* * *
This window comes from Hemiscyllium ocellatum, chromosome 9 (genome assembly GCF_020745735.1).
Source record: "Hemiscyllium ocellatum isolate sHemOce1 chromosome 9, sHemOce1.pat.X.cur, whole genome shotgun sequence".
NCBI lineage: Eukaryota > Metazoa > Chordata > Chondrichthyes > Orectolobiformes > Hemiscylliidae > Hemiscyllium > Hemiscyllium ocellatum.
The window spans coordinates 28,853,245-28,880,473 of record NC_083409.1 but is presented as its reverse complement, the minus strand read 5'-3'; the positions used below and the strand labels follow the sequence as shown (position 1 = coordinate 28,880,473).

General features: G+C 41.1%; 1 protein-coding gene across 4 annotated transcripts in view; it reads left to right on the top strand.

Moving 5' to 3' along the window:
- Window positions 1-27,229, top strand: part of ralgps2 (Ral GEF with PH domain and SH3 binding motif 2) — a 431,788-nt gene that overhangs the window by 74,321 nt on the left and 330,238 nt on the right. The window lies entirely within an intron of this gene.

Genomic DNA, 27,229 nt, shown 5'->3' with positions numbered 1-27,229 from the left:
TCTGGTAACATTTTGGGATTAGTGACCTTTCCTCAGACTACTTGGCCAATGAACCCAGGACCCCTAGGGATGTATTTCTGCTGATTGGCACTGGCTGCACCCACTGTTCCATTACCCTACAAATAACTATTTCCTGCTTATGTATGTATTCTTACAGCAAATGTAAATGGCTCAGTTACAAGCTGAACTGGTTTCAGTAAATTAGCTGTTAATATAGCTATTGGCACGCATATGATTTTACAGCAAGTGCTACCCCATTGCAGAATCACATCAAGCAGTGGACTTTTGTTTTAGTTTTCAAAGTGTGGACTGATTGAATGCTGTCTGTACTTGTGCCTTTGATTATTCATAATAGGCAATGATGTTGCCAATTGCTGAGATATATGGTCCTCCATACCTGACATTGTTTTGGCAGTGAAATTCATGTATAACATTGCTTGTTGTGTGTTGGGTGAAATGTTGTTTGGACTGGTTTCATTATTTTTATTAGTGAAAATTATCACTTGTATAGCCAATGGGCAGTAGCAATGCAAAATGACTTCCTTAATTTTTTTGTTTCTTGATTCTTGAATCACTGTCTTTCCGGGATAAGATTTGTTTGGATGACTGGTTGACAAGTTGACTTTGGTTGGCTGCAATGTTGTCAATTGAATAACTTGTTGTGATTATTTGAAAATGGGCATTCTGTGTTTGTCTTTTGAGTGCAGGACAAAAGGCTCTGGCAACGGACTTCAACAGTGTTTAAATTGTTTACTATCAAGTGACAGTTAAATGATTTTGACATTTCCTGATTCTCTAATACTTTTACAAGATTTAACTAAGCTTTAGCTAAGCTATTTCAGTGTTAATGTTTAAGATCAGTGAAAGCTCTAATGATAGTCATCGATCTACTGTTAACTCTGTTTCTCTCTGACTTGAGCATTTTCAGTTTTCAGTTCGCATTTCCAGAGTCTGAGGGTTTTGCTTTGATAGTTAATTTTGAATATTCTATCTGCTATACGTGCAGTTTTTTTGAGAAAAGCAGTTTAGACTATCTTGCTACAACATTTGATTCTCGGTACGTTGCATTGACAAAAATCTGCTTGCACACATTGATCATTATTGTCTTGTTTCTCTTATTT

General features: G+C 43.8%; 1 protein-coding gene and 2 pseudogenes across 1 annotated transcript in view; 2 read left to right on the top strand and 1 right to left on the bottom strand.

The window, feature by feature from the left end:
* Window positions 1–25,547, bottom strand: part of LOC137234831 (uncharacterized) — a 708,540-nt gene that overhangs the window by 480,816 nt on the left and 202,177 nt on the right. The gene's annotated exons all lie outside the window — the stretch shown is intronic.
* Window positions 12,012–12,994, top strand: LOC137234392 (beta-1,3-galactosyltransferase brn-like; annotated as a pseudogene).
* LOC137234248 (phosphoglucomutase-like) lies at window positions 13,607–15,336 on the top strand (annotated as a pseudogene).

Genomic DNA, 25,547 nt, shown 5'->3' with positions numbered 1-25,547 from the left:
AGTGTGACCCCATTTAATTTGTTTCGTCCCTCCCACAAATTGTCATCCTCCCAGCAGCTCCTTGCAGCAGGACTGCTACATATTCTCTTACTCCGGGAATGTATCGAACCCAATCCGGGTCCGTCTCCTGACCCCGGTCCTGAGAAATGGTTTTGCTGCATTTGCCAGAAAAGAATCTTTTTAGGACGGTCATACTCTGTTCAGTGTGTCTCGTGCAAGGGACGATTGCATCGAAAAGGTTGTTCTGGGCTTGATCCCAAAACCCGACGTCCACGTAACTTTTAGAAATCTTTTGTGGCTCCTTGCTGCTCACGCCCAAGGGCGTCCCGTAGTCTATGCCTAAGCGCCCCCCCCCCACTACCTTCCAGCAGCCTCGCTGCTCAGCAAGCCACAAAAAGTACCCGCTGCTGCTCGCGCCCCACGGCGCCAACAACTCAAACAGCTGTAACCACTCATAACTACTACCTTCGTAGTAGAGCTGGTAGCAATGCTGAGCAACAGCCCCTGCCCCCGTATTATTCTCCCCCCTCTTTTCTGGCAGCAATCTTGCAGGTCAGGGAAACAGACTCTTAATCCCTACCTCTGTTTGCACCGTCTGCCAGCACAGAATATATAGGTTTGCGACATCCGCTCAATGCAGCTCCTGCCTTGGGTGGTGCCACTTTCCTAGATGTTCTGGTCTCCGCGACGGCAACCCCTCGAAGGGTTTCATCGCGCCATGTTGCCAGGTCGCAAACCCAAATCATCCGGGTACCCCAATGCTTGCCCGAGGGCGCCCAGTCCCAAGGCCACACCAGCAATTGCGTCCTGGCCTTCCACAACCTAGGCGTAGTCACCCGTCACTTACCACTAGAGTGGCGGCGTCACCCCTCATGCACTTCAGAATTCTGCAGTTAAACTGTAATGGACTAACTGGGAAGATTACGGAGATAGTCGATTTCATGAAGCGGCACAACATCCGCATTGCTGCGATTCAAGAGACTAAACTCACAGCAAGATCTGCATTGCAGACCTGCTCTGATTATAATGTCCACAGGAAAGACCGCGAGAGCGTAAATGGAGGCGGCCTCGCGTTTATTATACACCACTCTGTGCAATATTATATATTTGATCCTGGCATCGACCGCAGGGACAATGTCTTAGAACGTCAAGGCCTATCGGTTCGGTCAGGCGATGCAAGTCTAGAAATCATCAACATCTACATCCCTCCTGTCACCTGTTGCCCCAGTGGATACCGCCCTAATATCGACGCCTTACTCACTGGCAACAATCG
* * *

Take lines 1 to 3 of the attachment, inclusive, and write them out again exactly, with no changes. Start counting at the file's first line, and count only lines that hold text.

This window comes from Hemiscyllium ocellatum, chromosome 9 (genome assembly GCF_020745735.1).
Source record: "Hemiscyllium ocellatum isolate sHemOce1 chromosome 9, sHemOce1.pat.X.cur, whole genome shotgun sequence".
NCBI lineage: Eukaryota > Metazoa > Chordata > Chondrichthyes > Orectolobiformes > Hemiscylliidae > Hemiscyllium > Hemiscyllium ocellatum.